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Planning your Tax

In South Africa, every individual, every partner in a partnership, and every company and close corporation which derives a taxable income, is liable to pay tax. The Income Tax Act of 1962 requires individuals to pay tax at progressively increasing rates until the maximum of 40% is reached, while companies and close corporations pay a flat rate of 28%.
If a company or close corporation pays a dividend, STC (secondary tax on companies) of 15% is payable.  Special rules apply to mining, insurance and farming operations; you can get information on these from the Income Tax Act or from a local Receiver of Revenue office.
Changes to the South African tax system are expected in future, following a number of submissions by the Katz Commission. It is therefore advisable to approach the Receiver or an auditor/accountant for the most up-to-date information on the Income Tax Act. The Act is also available from the Government printer, and tax guides can be bought from most bookshops.
Two taxes are applicable to the small business: income tax and value-added tax.

Income Tax
Income tax is assessed on the taxable income earned in any one tax year. The taxable income of a company and close corporation is calculated the same way as for an individual: by deducting from gross income any expense (apart from the capital expense) incurred in the production of income during a given tax year. Income tax returns are submitted to the Receiver of Revenue each year for assessment, which in the case of a new business may sometimes be for a period of less than a full year.
Financial statements are prepared up until the last day of February, unless the Receivers of Revenue has agreed to some other date. Every company and close corporation is required to appoint someone other than its auditor as a public officer to represent it for tax purposes.
Companies and close Corporations, and for that matter, individuals who are classified as provisional taxpayers, are required to make two provisional tax payments towards their tax liability in each year of assessment. Provisional taxpayers who earn a taxable income which exceeds R56 000 (in the case of individuals) and R30 000 (in the case of companies and close corporations) may make third 'voluntary' provisional payment or 'top-up' payment.
Voluntary means that no penalties can be imposed if the payment is not made, but that interest is payable on the amount unpaid by specified date. Interest may be charged on the difference between the amount finally assessed and the total of tax paid in respect of the year. The first payment must be made six months after the start of the financial year, the second at the end of it, and the third six month after the end of it.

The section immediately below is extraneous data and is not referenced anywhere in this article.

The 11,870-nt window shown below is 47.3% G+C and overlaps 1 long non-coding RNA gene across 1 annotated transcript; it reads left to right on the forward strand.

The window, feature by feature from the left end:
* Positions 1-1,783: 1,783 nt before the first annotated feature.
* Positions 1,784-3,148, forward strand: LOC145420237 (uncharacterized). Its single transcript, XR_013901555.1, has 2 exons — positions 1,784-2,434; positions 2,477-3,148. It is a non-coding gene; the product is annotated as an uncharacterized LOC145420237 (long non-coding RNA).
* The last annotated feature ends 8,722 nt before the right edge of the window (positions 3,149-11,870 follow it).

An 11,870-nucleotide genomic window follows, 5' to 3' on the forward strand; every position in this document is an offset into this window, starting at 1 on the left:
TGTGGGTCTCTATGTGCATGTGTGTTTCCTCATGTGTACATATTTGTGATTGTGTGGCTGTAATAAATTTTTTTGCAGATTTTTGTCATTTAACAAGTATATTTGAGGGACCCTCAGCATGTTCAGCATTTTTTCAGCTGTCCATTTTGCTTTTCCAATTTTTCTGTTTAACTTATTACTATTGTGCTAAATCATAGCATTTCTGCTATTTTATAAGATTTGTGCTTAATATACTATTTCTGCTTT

Secondary tax on companies
Known as STC, this is a tax on companies (not a withholding on dividends), based on dividends declared or deemed to have been declared. After the latest tax laws, it is now called withholding tax, which means that it is paid by the receiver of the dividend, but the company paying the dividend “withholds” the tax and pay it over to the Receiver of Revenue on behalf of the shareholder. The current rate is 15% of the amount in declared dividend payable to shareholders/members. This tax applies equally to close corporations and companies.

Income tax deductions
The following are some of the expenses that can be deducted from taxable income. A more complete list can be obtained from your accountant or the Receiver of Revenue.

Expenditure that cannot be deducted
The following expenses cannot be deducted from total taxable income:

  • Private, personal and domestic expenditure;
  • Expenditure  which is recoverable from a third party, such as an insurance claim;
  • Income tax and interest or penalties on this amount;
  • Capital expenditure.

 

What is an assessed loss?
In a tax year, if total deduction exceeds total income, the difference becomes an assessed loss. This can be carried forward into ensuring tax year, providing the company remains in business, until such time as the loss is cancelled out.

Value-added tax (VAT)
Value-added tax is a tax on consumption and is currently changed at 14%. The principle operates as follows:
Transactions subject to Standard-rated VAT:                                        

  • Supplies of goods and services made by a vendor in the course of any enterprise carried on by him
  • Where goods manufactured in the Republic (subject to excise duty) are supplied at a price excluding excise duty, VAT is payable on the supply of the goods

 

  • Deemed supplies made by a vendor
  • Imports into the country made by any person

 

  • Supply of imported services to any person